Bechdel Test Movie List

/bech·del test/ n.
1. It has to have at least two [named] women in it
2. Who talk to each other
3. About something besides a man

[[3]] Thor: The Dark World (2013) [imdb]

This movie passed 3 of 3 tests. It was entered by Tariq on 2013-10-31 15:21:39.



Tariq said:
Darcy and Jane Foster talk about the anomalies (although these we find out later that these anomalies lead to Thor), Frigga and Jane exchange lines that do not directly mention men (although these lines came about the antagonist's attack), and Sif and Jane exchange lines that had no direct mention of a man, even though this was because Sif was executing a plan hatched by Thor. As you note, it fits the letter of the test, but not the spirit, hence the dubious tag.
Message posted on 2013-10-31 15:21:39
Dephira said:
The movie passes on the basis of conversations between Jane and Darcy, as well as Jane and Frigga (Thor's mom) who speak about men/Thor, but also about their scientific research and other topics.
Message posted on 2013-11-02 18:53:13
NessieNos said:
I was watching closely for this, and I think it only passes with the "dubious" qualifier. Jane and Darcy's first conversation in the restaurant starts off about Thor, touches on their research briefly, then becomes about Richard (Chris O'Dowd's character, who's sitting at the table). It's their longest conversation, and half of it is about two men, with a man listening and interjecting. When they're alone in the car, they immediately start talking about Thor, and then about Ian. Jane and Frigga only exchange a few words not about Thor: "I need you to come with me and do as I say." "Yes ma'am." That's it. Jane and Sif similarly exchange one line apiece: "I'm not hungry." "Good, let's go."

The only exchange in the entire film that really qualifies comes when Darcy tells Jane she called the police because Darcy disappeared, and Jane is surprised she was gone that long. Still not exactly a conversation, but not about a man.

Compare this to Thor's long talks alone with Loki, Odin, and Heimdall, which are about big cosmic problems, their plans, rulership, and their personal relationships with each other, and it starts to feel even more dubious — at no point in the film do two women ever have a conversation of that kind of magnitude.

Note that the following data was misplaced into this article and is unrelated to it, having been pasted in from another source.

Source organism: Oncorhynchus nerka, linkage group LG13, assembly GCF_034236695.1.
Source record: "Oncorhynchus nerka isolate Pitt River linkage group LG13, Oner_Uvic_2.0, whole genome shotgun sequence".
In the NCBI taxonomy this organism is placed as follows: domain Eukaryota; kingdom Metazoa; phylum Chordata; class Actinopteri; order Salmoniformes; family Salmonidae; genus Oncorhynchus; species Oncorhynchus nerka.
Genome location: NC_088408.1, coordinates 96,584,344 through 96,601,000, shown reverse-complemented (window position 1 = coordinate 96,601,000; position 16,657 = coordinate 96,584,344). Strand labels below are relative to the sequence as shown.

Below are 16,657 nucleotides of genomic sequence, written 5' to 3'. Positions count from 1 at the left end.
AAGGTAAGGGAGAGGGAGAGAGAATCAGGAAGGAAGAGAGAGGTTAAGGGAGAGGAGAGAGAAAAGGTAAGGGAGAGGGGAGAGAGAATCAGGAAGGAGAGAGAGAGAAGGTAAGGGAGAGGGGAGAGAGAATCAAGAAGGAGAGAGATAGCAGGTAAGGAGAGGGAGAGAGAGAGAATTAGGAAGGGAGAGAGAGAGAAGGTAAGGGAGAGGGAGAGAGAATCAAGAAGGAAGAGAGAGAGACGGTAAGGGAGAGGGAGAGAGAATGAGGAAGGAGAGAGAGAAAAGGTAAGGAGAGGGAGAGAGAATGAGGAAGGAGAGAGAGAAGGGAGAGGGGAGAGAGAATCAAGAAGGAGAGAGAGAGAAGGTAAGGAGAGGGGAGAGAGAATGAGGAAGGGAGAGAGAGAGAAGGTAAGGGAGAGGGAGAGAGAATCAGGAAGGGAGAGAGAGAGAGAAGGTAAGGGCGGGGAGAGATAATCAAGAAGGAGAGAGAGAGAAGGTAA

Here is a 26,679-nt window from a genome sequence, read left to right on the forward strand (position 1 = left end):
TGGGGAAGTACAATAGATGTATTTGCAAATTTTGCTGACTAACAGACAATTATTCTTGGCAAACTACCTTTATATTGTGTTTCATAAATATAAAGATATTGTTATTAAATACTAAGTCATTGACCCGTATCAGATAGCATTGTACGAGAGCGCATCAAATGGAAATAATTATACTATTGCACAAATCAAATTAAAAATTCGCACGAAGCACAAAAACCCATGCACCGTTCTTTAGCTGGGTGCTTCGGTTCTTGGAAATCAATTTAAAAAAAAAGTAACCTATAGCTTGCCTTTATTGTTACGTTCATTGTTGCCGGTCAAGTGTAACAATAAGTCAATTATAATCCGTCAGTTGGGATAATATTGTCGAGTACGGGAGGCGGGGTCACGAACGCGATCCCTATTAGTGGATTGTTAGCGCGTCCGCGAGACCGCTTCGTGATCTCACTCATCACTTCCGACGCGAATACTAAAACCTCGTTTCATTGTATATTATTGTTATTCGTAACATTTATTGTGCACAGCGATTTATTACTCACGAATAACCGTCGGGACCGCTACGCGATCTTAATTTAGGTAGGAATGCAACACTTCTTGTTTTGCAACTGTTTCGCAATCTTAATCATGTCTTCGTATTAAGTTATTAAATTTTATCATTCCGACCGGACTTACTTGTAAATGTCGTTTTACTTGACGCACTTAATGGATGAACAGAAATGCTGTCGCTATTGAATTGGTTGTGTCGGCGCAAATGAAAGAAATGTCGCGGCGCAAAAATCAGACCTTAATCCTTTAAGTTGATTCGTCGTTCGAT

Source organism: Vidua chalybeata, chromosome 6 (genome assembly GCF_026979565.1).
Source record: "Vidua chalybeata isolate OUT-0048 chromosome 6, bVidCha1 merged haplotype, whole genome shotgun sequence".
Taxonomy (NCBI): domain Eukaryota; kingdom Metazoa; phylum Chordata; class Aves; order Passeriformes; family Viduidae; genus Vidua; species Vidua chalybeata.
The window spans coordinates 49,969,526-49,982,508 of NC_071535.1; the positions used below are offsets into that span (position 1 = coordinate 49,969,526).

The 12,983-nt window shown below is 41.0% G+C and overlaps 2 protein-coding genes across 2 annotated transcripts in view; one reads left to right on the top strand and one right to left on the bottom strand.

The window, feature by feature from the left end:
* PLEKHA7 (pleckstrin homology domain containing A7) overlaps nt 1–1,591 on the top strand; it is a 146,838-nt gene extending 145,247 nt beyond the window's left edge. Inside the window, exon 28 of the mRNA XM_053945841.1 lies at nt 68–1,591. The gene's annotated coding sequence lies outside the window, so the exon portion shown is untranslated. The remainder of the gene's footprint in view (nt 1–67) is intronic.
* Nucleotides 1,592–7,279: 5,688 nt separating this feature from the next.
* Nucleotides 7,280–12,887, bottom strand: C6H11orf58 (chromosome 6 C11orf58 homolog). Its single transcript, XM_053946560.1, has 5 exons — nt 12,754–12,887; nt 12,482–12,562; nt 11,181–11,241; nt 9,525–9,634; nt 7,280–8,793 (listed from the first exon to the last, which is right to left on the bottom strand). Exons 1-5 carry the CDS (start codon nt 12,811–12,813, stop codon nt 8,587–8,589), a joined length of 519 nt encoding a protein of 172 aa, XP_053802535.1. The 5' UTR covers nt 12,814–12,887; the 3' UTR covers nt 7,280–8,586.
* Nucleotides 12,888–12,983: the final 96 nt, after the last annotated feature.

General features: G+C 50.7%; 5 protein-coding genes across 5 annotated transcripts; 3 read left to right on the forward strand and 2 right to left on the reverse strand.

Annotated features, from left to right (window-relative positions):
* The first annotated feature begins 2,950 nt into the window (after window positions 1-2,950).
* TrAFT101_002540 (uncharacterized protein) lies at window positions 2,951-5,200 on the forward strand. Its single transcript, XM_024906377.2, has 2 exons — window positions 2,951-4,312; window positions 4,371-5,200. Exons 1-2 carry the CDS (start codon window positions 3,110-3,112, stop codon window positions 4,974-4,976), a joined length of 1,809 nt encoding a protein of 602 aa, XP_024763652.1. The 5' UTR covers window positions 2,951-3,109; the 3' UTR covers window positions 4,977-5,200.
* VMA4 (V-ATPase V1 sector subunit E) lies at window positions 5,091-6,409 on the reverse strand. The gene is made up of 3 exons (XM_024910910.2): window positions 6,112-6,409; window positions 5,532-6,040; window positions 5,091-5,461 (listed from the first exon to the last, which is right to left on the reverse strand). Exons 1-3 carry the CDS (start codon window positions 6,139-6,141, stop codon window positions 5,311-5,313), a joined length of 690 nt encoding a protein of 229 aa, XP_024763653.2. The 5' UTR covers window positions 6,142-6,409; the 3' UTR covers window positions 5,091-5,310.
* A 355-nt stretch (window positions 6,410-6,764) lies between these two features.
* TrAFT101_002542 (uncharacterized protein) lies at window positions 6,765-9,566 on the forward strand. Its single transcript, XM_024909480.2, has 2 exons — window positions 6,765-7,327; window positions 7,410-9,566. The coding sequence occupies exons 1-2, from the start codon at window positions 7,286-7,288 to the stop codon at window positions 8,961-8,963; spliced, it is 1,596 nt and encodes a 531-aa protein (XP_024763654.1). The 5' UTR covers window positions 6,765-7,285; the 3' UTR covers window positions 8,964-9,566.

Message posted on 2013-11-05 19:34:32
David Waldock said:
Darcy and Jane are discussing gravitational anomalies. The anomalies don't lead to Thor (it's because of the nine realms alignment). Thor gets involved because of this problem.

Frigga and Jane are talking very much about defending themselves from an attack. That the attack is carried out by Elves (albeit male) seems to me to be beside the point. Frigga very clearly took control of the situation, and wasn't following direction.

Sif and Jane executing a plan isn't Sif and Jane talking about a man.
Message posted on 2013-11-06 13:29:54
dsq said:
A conversation is a conversation even if it is a short one. While Jane and Darcy's and Jane and Frigga's conversations are short ones they still more than count.

What they are talking about affects the plot and what will happen at in the film since Jane disappearing and finding the MacGuffen is what awakens the Elves.

The issue isn't so much that the film does not pass the test but that the film hasn't developed Jane and Darcy's relationship that much over two years (even if they probably will never be super close) so that the can comfortably talk about something other than work or what is currently happening. Thor and his brother's relationship on the other hand got a whole other movie of grow and change in.

The film still passes though without the dubious.
Message posted on 2013-11-07 22:59:04
James said:
This film passes the test. The whole beginning of Jane's story has her and Darcy, two women, investigating the convergence. Thus "two women talking about science" happens frequently. Later they discuss the consequences of said science and how Darcy calling the cops will ruin their chances of investigating more without SHIELD taking over. These are not dubious moments.

In Asgard Jane's interactions with other women would count as dubious. But on Earth she talks about something other than a man with Darcy, even though men are sometimes involved.

As far as overall gender balance, this was clearly a movie where men primarily drive the action. You can't argue that. But none of the women are completely passive when it comes to resolving the threat. (SPOILERS) And I'd say the fact that Frigga's last moments did save her from the "women in refrigerators" trope.
Message posted on 2013-11-08 08:13:57
Johannes Rehborn said:
I agree with David. The anomalies don't lead to Thor and are not(at that moment) related to him. Of course Thor gets to Jane after she dissapeared, but that's not the point. There are two studied and intelligent woman talking about science. If that does not fit the spirit of the test, then what does?